Chanukah by Rabbi David
Chanukah is celebrated on the 25th day of the Hebrew month of Kislev. The story of Chanukah which took place in the second century BCE, 2200 years ago, is about a Jewish rebellion against the Greek oppressors.
While it is a common belief that originally this rebellion was about the restoration of national independence, it was actually ignited due to religious oppression. At the time of the Maccabee revolt, Greek culture was sweeping through the entire Middle East and beyond, courtesy of Alexander the Great who had established Greek culture everywhere he conquered. The center of his Greek influence was Alexandria, the city he founded in Egypt which bears his name. The Greek influence on the Jews was profound and reached the most conservative circles. In fact, many of our sages in the Mishnah and Talmud, the Jewish masterpiece of legal debates, laws and amendments, had Greek names. Even the leader of the Jewish rebels is better known by his Greek name Mattithias.
Some of the Jewish population was more influenced by the Greek culture then others. This Jewish segment was called Hellenists. The Hellenists were completely immersed in Greek culture. While they were not interested in worshipping Greek idols, they found themselves partaking in Greek idol rituals as part of Greek cultural events in which they participated. This balance between their Jewish monotheistic religion and the Greek culture was fragile. As long as the Greek occupier was not restricting Jewish religious practices, peace was kept in the land. In the second century BCE a ruler by the name of Antiochus changed this delicate balance. He decided that for the safety of his empire and as a means of unification, the Greek religion should be the only one allowed.
In Judea, the reaction to this new policy was mixed. The hardcore Hellenists, of course, accepted it and were willing to forsake the Jewish religion. This segment of the population was fairly large. Although all Jewish religious activities were forbidden including circumcision, Torah study and celebration of Shabbat or any holiday, most of the people were hoping that this policy was only temporary. Most of the people therefore, had a passive attitude and were not willing to fight for their religious freedom.
The Maccabees were a family who lived in a small Judean town called Modiin. The patriarch of the family, Mattithias understood that the Jews were facing dire times. He realized that if nothing would be done, the Hellenists would quickly convert and become Greek. The rest of the population, in the absence of any Jewish life whatsoever would eventually do the same. He and his five sons went from village to village to try to gather an army of rebels, although initially they managed to gather very few people. The group ran to the mountains of the Judean desert and started a raiding campaign against Jewish villages. They forced many of the farmers to join them, threatening to destroy their homes. This tactic worked well. Within a few months the Maccabees had a small untrained army.
Judah, one of the sons who became the leader of the renegades, used a nightly hit- and run tactic against Greek army posts throughout Judea. The rebels gained more experience and their fighting skills improved. As they began to gain more respect from the Judeans, their “recruiting” tactic became unnecessary since many more joined them with the belief that independence from the Greek was actually possible.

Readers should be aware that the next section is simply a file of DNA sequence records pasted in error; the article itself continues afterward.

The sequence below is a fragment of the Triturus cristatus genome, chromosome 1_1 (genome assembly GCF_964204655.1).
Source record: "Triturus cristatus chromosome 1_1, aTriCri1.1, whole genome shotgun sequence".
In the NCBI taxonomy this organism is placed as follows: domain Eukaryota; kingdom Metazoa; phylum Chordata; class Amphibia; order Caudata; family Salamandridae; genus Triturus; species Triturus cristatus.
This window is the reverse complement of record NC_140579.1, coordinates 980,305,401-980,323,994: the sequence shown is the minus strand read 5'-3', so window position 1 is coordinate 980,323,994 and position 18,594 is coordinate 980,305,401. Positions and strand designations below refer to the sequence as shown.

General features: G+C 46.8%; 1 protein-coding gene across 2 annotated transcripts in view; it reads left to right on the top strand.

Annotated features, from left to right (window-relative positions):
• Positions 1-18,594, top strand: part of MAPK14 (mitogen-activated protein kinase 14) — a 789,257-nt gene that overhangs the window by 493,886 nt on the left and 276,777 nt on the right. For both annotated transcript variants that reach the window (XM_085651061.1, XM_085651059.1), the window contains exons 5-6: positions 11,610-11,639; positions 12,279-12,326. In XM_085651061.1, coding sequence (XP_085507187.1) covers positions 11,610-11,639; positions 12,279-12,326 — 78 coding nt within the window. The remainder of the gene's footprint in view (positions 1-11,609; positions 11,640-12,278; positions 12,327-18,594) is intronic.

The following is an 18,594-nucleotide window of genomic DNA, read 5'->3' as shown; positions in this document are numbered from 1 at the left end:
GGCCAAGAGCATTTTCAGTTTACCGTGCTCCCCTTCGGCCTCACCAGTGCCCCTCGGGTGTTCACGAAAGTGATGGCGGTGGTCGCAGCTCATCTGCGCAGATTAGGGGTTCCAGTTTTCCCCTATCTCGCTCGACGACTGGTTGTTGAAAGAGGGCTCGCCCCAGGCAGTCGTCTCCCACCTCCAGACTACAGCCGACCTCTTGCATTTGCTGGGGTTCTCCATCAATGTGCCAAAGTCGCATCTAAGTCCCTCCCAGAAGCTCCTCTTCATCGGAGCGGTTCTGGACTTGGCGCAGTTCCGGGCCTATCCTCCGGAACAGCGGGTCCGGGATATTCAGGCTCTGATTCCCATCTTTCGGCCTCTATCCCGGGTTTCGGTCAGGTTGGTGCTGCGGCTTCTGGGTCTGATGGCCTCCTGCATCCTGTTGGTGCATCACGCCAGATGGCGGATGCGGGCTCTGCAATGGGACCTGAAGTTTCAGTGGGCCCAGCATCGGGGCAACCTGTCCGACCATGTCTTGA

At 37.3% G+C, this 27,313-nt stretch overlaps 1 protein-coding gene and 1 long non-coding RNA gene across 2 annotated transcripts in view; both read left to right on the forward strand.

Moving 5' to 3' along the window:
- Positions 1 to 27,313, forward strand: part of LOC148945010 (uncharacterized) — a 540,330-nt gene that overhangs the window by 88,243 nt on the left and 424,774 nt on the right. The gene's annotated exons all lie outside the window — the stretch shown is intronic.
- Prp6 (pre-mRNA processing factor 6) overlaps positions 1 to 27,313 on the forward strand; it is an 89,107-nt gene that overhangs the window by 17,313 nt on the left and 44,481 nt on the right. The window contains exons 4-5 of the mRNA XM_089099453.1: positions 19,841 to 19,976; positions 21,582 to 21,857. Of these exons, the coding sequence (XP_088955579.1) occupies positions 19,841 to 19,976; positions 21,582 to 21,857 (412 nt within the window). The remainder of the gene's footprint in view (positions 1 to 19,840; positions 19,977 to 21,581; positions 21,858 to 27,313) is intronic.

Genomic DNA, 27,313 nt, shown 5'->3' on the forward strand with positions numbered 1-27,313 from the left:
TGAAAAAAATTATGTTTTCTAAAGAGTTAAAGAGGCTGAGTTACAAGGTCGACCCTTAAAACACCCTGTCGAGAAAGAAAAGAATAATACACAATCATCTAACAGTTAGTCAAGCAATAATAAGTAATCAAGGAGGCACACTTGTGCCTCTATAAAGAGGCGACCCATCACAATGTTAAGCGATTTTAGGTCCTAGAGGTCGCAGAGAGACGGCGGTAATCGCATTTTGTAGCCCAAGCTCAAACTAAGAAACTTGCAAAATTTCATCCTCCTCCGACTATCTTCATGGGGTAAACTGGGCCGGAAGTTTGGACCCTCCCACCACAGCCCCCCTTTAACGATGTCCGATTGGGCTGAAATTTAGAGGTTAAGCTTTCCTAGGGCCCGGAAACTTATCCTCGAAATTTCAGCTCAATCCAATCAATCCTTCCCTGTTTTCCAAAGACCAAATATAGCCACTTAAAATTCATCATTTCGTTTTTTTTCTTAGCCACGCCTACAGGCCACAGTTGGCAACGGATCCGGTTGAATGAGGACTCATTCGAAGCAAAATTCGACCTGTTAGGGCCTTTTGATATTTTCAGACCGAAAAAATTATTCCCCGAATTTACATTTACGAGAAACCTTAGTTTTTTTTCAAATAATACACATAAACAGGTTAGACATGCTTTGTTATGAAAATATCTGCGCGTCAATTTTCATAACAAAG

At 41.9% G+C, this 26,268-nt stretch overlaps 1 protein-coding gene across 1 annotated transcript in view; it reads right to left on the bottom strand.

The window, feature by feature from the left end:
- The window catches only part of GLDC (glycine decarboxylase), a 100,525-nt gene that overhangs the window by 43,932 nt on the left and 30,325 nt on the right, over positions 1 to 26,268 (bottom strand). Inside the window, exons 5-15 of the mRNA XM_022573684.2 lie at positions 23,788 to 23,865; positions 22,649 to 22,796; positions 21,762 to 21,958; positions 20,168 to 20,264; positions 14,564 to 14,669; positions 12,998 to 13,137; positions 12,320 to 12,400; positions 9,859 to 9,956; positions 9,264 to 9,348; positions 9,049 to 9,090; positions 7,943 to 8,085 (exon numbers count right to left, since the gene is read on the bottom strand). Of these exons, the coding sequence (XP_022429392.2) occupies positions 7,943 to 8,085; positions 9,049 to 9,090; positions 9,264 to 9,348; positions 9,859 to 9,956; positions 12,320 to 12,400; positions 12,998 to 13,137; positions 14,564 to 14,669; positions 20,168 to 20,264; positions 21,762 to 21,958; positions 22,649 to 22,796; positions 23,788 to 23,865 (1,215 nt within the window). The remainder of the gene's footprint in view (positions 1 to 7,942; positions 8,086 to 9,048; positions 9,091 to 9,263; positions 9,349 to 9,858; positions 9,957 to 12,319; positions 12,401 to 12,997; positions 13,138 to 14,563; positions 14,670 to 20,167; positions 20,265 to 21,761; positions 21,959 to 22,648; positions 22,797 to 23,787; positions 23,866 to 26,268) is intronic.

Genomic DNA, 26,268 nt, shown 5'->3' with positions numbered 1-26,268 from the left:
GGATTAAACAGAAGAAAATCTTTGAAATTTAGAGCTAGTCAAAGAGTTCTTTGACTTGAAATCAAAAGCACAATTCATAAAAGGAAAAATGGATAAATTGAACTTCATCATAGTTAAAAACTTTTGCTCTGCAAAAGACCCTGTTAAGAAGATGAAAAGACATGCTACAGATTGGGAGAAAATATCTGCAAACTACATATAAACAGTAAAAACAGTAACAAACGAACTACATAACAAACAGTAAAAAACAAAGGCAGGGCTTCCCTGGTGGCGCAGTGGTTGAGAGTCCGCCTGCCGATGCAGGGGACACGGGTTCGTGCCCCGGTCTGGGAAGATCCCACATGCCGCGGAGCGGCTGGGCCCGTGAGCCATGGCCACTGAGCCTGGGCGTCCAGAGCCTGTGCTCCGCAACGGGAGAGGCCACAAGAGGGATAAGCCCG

Over the course of this three year war, Antiochus brought in huge armies. At times he threw into the war everything and everyone he had. His armies were well trained and well equipped. Judah, however, was a smart tactician . Right from the start he avoided face to face battles and kept raiding the Greek reinforcement units at night, setting their camps on fire. The Macabees quickly became very popular and were joined by a multitude of men.
The holiday of Chanukah is the celebration of Judah’s first face to face major victory which resulted in freeing the city of Jerusalem and the Temple. The cleaning and the spiritual cleansing of the Temple was a major task. This is because the Greeks had turned the holy Temple into a pagan temple. The Temple was filled with filth, Greek statues with pigs and other animals running loose .
In order to complete the cleansing process and rededicate the Temple, the seven branched golden Eternal Light had to be lit. The special purified oil used for that purpose was not available. However, a small oil container was found in the high priest’s chamber. This container had enough oil to last for one day. According to our sages a miracle happened and the oil lasted for eight days until a new batch of oil was ready. This of course is the official reason for the eight days of Chanukah celebration.
After the rededication of the Temple, the Maccabees continued their struggle to free the entire country as the three year war spread from Judea to the Galilee. The number of men in the Judean army was no match to the multitude of Greek reinforcement troops that kept coming to face the Maccabees. The rebels had to split their far inferior army into several fronts. Four of the five brothers eventually died in battle. Brother Simon, the only one left, eventually formed the independent Maccabean kingdom which lasted for about seventy years until it was taken over by the Roman army in the year 66 BCE.
It is also interesting to note that while the Maccabees had a clear victory in Jerusalem After years of fighting with no end in sight, the Greek emperor needed his armies for other urgent “missions” elsewhere. He withdrew from the entire Judean territory and in fact, signed an agreement with the Maccabees. .
As we celebrate Chanukah this year and the determination of the Maccabees, may we rededicate ourselves to bringing the LIght of MIracles into our lives! All is possible...